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The Islander Newspaper Ascension Island
  Issue No. 2227 Online Edition Tuesday 2 September 2014 
Home | Categories | Commerce Please tell us what you think of this article. Tell a friend Print Friendly

Ascension : NEW STAMP ISSUE
Submitted by The Islander (Ascension Island Government) 21.10.2010 (Article Archived on 04.11.2010)

NEW STAMP ISSUE ASCENSION ISLAND – The Yellow Canary
Release Date: 11 October 2010

 

 

The Yellow Canary (Serinus flaviventris) is a small slender bird (12cm long) in the finch family.

 

Adult males are unmistakable with yellow below and greenish with brown streaking above; they have a bright yellow stripe round the forehead and back over the eye, fading out on the nape; the crown and a stripe through the eye are green but there is a yellow patch below the eye and below this is a strong black moustachial stripe.

 

Females are drab, streaky, greenish grey with dull greenish yellow on the rump; the greenish tinge separates them from Brown Cardinals. The stubby bill streaked breast and generally greyer appearance will also separate female or immature canaries from female, non-breeding male or juvenile Madagascar Fodies and from juvenile Java Sparrows. The underparts are white with brown streaking. Juveniles resemble females but have heavier streaking

 

The main habitat is in the scrub or open areas with some trees. The food is mainly small seeds, but fruit is also taken and they are seen hawking insects. They are often seen foraging and nesting in gardens.

 

The nest is usually built low at a height of less than two or three metres in bushes such as Furze, Wild Coffee and Samphire, but sometimes higher up in larger trees (including pines) or on the ground. The nest is a small open, neat cup constructed of grass and other fine fibres, usually lined with down, feathers and wool.

 

The eggs are faintly bluish white, occasionally sparsely speckled with minute brown dots around the larger end. Rarely eggs may be pale blue or greenish. They measure about 18 x 13mm. Clutch size is two to five eggs. Incubation, by the female alone, takes 12 – 14 days. Chicks fledge around two weeks after hatching. Breeding seems to occur at all times of year, but probably mainly in summer.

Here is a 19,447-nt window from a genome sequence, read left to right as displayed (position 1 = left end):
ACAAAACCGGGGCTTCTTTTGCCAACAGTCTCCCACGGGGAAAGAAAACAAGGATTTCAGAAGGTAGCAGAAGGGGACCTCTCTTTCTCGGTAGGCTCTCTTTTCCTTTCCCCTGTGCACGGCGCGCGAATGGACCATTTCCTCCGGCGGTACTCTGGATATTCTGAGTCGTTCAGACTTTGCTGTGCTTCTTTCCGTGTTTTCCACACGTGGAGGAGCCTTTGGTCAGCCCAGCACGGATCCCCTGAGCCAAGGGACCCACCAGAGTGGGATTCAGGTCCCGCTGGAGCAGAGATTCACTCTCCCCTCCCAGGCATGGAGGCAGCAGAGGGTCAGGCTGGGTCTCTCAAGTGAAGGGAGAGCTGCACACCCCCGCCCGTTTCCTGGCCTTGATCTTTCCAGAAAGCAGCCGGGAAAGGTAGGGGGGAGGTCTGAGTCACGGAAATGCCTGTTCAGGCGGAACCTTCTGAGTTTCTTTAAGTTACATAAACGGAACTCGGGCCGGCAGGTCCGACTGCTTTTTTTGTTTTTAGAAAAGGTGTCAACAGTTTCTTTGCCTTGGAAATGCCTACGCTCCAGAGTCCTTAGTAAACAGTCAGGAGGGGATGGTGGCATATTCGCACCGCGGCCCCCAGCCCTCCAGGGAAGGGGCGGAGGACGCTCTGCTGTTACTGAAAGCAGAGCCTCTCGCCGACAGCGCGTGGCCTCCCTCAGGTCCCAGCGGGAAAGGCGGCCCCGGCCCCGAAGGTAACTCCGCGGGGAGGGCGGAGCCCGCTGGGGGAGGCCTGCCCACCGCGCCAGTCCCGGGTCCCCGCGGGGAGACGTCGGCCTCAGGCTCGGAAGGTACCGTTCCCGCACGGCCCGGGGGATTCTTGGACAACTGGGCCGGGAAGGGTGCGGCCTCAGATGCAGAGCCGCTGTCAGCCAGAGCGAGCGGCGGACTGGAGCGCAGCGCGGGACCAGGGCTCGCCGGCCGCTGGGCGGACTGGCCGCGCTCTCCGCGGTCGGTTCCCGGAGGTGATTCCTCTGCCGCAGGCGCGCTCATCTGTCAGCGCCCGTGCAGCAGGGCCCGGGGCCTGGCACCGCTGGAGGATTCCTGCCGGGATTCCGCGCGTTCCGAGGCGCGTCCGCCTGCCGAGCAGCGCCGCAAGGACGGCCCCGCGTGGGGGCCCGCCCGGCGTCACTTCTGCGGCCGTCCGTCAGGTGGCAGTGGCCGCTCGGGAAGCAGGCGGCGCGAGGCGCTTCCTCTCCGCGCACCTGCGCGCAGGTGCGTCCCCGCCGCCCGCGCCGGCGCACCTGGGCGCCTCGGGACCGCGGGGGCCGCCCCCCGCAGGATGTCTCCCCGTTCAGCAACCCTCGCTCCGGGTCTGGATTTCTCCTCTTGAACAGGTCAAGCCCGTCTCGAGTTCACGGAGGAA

Canaries are sociable throughout the year – even nesting birds will join feeding flocks. Flocks are often quite large and may contain upwards of 50 birds. They often form mixed feeding groups with other small seed-eaters.

 

Males spend long periods singing from the top of bushes and fence wires and are the most accomplished songster of Ascension. The song is a rich varied mixture of thrills and musical phrases and may include mimicry.

 

On Ascension Island the Canary is fairly common, especially on the lower parts of Green Mountain, Two Boats area and similar altitudes.  They are seen to venture occasionally in to Georgetown. It has been recorded that in the early 19th century the canaries were sold to visiting ships until the 1930’s.

 

The first record of the Yellow Canaries being brought to Ascension dates from 1890 although there is some confusion about the date of its introduction. It appears now that there has been some agreement that the canaries were probably brought in around 1776 and that the established population is now basically of the Serinus flaviventris stock. However there may have been hybridisation with the other species brought in at various times.

 

The Yellow Canary is native to the western half of Southern Africa.

 

Acknowledgements:-

The Guide to the Birds of St Helena and Ascension.’ By Neil McCulloch

St Helena & Ascension Island: A Natural History’ by Phillip and Myrtle Ashmole.

The Birds of Ascension’ by The Ascension Heritage Society

 

Technical Details

Illustrations:                                                    Dag Peterson

Photography:                                                  Reinhard Mischke

Layout:                                                            Bee Design & Art

Printer:                                                              BDT International

Process:                                                            Stochastic lithography

Stamp Size:                                                     30.56 x 38mm

Sheet Format:                                                 20 (2 x 10)

Sheetlet layout:                               16 (4x4) with pictorial border

Perforation:                                                     13.75 per 2cms

Release Date:                                                  11 October 2010

Production Co-ordination:                            Creative Direction (Worldwide) Ltd

 

                        For further information, please contact John Smith,  Pobjoy Mint Ltd, Tel: (44) 1737 818181 Fax: (44) 1737 818199

                        email: jcs137@pobjoy.com

 

These beautifully designed stamps and official first day cover will be on sale at the Post Office for a period of fifteen months provided stocks last. Overseas customers may view and purchase them by visiting our web site www.postoffice.gov.ac  or enquires may be made to the Philatelic Bureau, Ascension Island Post Office, Georgetown, Ascension Island, ASCN 1ZZ or telephone + (247) 6260 Fax + (247) 6583

 

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